The Tamarillo [Solanum betaceum (syn. Cyphomandra betacea)] is another cultigen [it is not known in the wild] from the warm temperate Andean region. “Tamarillo” is a marketing name made up in New Zealand for a plant that was generally known as the “Tree Tomato”; “Tamarillo” seems to be catching on internationally, however, even in its native lands.
The egg-shaped fruit, which can be red, orange, or yellow, is delicious fresh, dried or cooked, and is a versatile ingredient in salads, fruit salads, chutneys, savoury pastes, mueslis, and desserts.
The Tamarillo is a short-lived small tree which can grow up to six metres in height. Tamarillos grown from seed are commonly cut off at about one metre high to encourage branching. Tamarillos grown from cuttings tend to form bushes and can be used as an understory to their taller seed-grown brethren. Because Tamarillos are shallow-rooted, they respond well to heavy mulching and frequent light watering rather than infrequent heavy soaking.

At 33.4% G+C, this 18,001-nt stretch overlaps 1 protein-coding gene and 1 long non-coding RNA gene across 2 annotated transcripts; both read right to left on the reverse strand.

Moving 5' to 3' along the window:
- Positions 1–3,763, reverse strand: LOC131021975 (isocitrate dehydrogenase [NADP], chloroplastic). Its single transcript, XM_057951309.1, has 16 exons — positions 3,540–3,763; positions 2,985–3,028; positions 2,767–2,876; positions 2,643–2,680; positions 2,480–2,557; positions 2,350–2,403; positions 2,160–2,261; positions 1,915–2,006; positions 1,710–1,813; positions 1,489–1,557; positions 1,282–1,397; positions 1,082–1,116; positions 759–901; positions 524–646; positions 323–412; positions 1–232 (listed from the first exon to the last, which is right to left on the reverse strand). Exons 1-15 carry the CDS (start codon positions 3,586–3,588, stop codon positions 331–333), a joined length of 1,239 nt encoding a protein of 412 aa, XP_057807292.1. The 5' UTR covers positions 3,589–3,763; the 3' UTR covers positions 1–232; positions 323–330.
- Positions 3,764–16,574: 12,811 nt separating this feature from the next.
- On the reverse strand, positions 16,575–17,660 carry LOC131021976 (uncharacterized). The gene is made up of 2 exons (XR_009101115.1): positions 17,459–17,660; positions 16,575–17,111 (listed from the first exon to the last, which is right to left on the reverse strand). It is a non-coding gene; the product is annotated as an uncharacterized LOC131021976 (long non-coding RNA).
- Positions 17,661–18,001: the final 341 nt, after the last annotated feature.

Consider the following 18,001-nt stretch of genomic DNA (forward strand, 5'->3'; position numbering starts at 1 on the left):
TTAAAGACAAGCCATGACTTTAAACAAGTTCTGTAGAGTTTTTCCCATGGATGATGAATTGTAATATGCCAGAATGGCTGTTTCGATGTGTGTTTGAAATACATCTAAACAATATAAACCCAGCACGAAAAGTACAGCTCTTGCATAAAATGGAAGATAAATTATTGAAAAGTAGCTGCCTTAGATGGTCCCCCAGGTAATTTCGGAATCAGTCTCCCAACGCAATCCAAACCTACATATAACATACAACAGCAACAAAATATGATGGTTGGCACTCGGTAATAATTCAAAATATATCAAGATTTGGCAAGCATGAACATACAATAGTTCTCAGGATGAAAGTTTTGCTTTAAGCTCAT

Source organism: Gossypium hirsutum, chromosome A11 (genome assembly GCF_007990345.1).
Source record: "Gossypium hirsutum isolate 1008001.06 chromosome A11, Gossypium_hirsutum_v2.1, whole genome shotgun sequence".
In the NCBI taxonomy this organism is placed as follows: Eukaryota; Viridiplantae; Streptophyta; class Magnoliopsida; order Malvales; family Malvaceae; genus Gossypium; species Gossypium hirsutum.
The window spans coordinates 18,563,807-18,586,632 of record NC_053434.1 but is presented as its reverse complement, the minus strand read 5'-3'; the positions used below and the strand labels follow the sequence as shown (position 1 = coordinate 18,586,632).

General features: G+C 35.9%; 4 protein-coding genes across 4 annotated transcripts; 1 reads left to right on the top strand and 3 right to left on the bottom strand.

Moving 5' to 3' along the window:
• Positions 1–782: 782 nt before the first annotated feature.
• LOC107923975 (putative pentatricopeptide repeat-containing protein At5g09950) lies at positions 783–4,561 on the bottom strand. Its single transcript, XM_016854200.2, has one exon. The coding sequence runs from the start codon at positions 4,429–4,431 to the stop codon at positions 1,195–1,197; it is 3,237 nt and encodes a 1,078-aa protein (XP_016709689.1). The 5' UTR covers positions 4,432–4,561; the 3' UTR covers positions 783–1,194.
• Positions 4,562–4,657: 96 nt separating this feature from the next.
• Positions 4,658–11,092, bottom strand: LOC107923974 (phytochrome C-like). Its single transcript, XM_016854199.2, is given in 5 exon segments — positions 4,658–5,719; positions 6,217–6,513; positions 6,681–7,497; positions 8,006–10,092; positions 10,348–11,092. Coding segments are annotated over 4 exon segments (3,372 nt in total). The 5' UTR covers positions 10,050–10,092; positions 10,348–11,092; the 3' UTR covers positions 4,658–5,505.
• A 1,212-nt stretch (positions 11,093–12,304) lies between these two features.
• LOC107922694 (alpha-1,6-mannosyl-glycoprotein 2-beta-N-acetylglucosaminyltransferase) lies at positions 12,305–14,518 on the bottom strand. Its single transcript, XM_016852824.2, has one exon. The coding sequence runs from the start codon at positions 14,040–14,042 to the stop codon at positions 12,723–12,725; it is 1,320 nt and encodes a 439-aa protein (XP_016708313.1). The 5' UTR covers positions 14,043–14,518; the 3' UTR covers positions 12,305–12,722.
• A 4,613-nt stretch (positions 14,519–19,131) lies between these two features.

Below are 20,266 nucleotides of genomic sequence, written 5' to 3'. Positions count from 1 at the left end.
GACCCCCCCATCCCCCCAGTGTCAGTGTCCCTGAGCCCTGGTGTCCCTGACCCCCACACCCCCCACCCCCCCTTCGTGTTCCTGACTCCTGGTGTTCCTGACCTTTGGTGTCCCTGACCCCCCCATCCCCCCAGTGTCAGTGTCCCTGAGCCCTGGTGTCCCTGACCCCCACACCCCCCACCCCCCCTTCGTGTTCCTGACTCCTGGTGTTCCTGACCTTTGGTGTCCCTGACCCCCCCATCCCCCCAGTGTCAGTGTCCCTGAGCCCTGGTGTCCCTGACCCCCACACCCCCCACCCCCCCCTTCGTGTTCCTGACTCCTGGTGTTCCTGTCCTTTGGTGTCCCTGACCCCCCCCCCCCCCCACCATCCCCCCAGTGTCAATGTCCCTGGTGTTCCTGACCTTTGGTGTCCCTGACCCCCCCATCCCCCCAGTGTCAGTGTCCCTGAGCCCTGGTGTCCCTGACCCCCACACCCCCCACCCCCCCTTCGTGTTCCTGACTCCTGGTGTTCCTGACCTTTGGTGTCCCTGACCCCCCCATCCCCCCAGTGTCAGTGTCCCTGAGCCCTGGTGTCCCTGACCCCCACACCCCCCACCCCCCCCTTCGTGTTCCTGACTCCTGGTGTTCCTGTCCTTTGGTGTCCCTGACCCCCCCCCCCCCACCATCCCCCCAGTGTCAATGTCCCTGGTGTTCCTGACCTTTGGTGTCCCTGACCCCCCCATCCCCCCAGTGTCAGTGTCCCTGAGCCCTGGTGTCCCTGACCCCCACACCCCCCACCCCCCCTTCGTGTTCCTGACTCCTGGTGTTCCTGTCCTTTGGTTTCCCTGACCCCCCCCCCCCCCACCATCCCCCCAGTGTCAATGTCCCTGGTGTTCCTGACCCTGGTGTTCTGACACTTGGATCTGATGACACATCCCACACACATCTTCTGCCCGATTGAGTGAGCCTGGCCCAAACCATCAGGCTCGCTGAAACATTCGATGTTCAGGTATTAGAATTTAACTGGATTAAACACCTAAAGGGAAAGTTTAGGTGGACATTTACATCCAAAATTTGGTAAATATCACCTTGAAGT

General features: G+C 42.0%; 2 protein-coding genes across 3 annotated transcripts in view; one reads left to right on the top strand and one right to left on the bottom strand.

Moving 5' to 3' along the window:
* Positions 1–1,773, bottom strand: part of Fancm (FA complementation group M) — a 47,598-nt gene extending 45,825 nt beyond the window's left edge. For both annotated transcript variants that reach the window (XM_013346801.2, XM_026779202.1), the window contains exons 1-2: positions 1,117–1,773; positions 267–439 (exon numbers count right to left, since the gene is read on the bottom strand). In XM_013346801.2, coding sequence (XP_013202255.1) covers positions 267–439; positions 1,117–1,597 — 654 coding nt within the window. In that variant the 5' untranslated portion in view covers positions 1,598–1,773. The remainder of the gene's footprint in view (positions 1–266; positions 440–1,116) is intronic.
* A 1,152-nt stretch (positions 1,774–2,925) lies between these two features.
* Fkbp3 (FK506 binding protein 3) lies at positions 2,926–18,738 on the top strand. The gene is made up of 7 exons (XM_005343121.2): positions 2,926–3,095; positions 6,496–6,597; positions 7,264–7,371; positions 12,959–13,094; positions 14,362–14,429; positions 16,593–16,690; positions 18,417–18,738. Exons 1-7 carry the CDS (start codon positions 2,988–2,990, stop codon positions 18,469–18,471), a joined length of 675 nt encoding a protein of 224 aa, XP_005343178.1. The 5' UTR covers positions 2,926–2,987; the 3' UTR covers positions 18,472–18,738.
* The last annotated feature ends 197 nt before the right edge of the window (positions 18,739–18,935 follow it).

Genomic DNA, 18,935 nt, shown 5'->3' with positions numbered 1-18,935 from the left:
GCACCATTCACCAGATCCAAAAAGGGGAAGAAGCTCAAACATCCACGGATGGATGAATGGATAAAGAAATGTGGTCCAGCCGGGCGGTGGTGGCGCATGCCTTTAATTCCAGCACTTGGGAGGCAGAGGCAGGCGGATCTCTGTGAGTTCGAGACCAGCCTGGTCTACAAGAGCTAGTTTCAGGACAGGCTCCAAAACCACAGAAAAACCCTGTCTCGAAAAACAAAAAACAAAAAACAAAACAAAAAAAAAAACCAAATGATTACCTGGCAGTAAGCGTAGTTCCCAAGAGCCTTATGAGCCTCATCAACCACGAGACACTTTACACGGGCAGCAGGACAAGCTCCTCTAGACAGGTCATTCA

Tamarillos are commonly pruned, quite heavily, in order to keep the brittle fruit-bearing wood close to the trunk. If a number of plants are grown, pruning some in Spring and some in Autumn will assist in maintaining a year-round supply of fruit. As Tamarillos are readily propagated from soft-tip cuttings, the prunings need not be wasted.
A well-drained soil high in organic matter and fertilized as for tomatoes should suit Tamarillos quite well. Some protection from frost, wind, and our hot midday sun is advisable. Tying-down, or otherwise supporting the brittle branches might be advisable.